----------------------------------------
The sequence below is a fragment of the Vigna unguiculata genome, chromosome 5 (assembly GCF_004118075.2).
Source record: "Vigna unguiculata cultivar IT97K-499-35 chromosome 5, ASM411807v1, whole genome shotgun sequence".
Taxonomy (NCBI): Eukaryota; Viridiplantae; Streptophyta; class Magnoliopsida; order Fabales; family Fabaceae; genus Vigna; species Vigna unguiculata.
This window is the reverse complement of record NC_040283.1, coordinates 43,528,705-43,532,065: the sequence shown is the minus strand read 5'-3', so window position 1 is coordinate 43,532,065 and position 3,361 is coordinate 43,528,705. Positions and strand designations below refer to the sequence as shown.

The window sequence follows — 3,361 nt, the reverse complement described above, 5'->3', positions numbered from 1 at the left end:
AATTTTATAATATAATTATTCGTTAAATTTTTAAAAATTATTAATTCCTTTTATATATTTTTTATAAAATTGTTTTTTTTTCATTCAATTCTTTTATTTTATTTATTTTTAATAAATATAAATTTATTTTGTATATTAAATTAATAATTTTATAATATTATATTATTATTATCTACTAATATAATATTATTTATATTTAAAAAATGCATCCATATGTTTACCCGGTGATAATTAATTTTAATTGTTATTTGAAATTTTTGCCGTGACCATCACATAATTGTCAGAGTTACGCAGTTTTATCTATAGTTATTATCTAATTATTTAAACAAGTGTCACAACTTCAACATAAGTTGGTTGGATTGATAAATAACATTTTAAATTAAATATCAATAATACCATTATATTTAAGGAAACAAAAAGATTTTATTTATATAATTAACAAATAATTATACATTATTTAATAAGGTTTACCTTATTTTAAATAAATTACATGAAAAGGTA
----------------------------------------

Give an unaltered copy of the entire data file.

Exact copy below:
The sequence below is a fragment of the Vigna unguiculata genome, chromosome 5 (assembly GCF_004118075.2).
Source record: "Vigna unguiculata cultivar IT97K-499-35 chromosome 5, ASM411807v1, whole genome shotgun sequence".
Taxonomy (NCBI): Eukaryota; Viridiplantae; Streptophyta; class Magnoliopsida; order Fabales; family Fabaceae; genus Vigna; species Vigna unguiculata.
This window is the reverse complement of record NC_040283.1, coordinates 43,528,705-43,532,065: the sequence shown is the minus strand read 5'-3', so window position 1 is coordinate 43,532,065 and position 3,361 is coordinate 43,528,705. Positions and strand designations below refer to the sequence as shown.

The window sequence follows — 3,361 nt, the reverse complement described above, 5'->3', positions numbered from 1 at the left end:
AATTTTATAATATAATTATTCGTTAAATTTTTAAAAATTATTAATTCCTTTTATATATTTTTTATAAAATTGTTTTTTTTTCATTCAATTCTTTTATTTTATTTATTTTTAATAAATATAAATTTATTTTGTATATTAAATTAATAATTTTATAATATTATATTATTATTATCTACTAATATAATATTATTTATATTTAAAAAATGCATCCATATGTTTACCCGGTGATAATTAATTTTAATTGTTATTTGAAATTTTTGCCGTGACCATCACATAATTGTCAGAGTTACGCAGTTTTATCTATAGTTATTATCTAATTATTTAAACAAGTGTCACAACTTCAACATAAGTTGGTTGGATTGATAAATAACATTTTAAATTAAATATCAATAATACCATTATATTTAAGGAAACAAAAAGATTTTATTTATATAATTAACAAATAATTATACATTATTTAATAAGGTTTACCTTATTTTAAATAAATTACATGAAAAGGTA